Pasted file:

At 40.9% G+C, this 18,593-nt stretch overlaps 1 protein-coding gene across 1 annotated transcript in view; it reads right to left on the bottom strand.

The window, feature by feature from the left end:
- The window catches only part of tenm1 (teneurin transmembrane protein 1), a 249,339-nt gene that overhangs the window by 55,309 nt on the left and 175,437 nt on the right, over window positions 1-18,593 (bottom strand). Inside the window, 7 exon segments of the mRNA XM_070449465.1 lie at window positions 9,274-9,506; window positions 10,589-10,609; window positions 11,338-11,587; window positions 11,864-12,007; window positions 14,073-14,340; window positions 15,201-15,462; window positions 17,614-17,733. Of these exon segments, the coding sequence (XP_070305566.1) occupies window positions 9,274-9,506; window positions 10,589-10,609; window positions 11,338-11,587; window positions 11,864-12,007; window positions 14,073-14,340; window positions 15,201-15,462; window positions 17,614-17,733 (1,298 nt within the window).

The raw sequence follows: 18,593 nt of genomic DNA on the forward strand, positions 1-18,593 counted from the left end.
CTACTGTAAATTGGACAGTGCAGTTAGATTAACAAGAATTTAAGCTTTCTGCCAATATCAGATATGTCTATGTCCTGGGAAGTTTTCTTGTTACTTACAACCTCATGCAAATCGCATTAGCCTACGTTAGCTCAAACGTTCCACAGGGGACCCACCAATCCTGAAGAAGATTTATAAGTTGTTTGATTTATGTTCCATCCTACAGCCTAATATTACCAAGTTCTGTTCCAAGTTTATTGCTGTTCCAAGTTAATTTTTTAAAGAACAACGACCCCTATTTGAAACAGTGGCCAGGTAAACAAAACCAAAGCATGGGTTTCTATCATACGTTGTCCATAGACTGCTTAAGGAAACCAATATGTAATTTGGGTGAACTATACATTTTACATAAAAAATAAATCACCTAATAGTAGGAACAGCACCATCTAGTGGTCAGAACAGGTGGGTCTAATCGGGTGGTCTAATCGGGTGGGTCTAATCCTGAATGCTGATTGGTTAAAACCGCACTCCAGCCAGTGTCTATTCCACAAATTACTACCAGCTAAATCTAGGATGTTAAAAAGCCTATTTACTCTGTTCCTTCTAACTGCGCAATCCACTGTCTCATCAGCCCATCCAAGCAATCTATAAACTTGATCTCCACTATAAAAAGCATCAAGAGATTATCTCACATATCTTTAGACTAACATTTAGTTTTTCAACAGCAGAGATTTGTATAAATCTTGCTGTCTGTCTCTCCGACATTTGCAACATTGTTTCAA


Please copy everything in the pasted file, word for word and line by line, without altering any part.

At 40.9% G+C, this 18,593-nt stretch overlaps 1 protein-coding gene across 1 annotated transcript in view; it reads right to left on the bottom strand.

The window, feature by feature from the left end:
- The window catches only part of tenm1 (teneurin transmembrane protein 1), a 249,339-nt gene that overhangs the window by 55,309 nt on the left and 175,437 nt on the right, over window positions 1-18,593 (bottom strand). Inside the window, 7 exon segments of the mRNA XM_070449465.1 lie at window positions 9,274-9,506; window positions 10,589-10,609; window positions 11,338-11,587; window positions 11,864-12,007; window positions 14,073-14,340; window positions 15,201-15,462; window positions 17,614-17,733. Of these exon segments, the coding sequence (XP_070305566.1) occupies window positions 9,274-9,506; window positions 10,589-10,609; window positions 11,338-11,587; window positions 11,864-12,007; window positions 14,073-14,340; window positions 15,201-15,462; window positions 17,614-17,733 (1,298 nt within the window).

The raw sequence follows: 18,593 nt of genomic DNA on the forward strand, positions 1-18,593 counted from the left end.
CTACTGTAAATTGGACAGTGCAGTTAGATTAACAAGAATTTAAGCTTTCTGCCAATATCAGATATGTCTATGTCCTGGGAAGTTTTCTTGTTACTTACAACCTCATGCAAATCGCATTAGCCTACGTTAGCTCAAACGTTCCACAGGGGACCCACCAATCCTGAAGAAGATTTATAAGTTGTTTGATTTATGTTCCATCCTACAGCCTAATATTACCAAGTTCTGTTCCAAGTTTATTGCTGTTCCAAGTTAATTTTTTAAAGAACAACGACCCCTATTTGAAACAGTGGCCAGGTAAACAAAACCAAAGCATGGGTTTCTATCATACGTTGTCCATAGACTGCTTAAGGAAACCAATATGTAATTTGGGTGAACTATACATTTTACATAAAAAATAAATCACCTAATAGTAGGAACAGCACCATCTAGTGGTCAGAACAGGTGGGTCTAATCGGGTGGTCTAATCGGGTGGGTCTAATCCTGAATGCTGATTGGTTAAAACCGCACTCCAGCCAGTGTCTATTCCACAAATTACTACCAGCTAAATCTAGGATGTTAAAAAGCCTATTTACTCTGTTCCTTCTAACTGCGCAATCCACTGTCTCATCAGCCCATCCAAGCAATCTATAAACTTGATCTCCACTATAAAAAGCATCAAGAGATTATCTCACATATCTTTAGACTAACATTTAGTTTTTCAACAGCAGAGATTTGTATAAATCTTGCTGTCTGTCTCTCCGACATTTGCAACATTGTTTCAA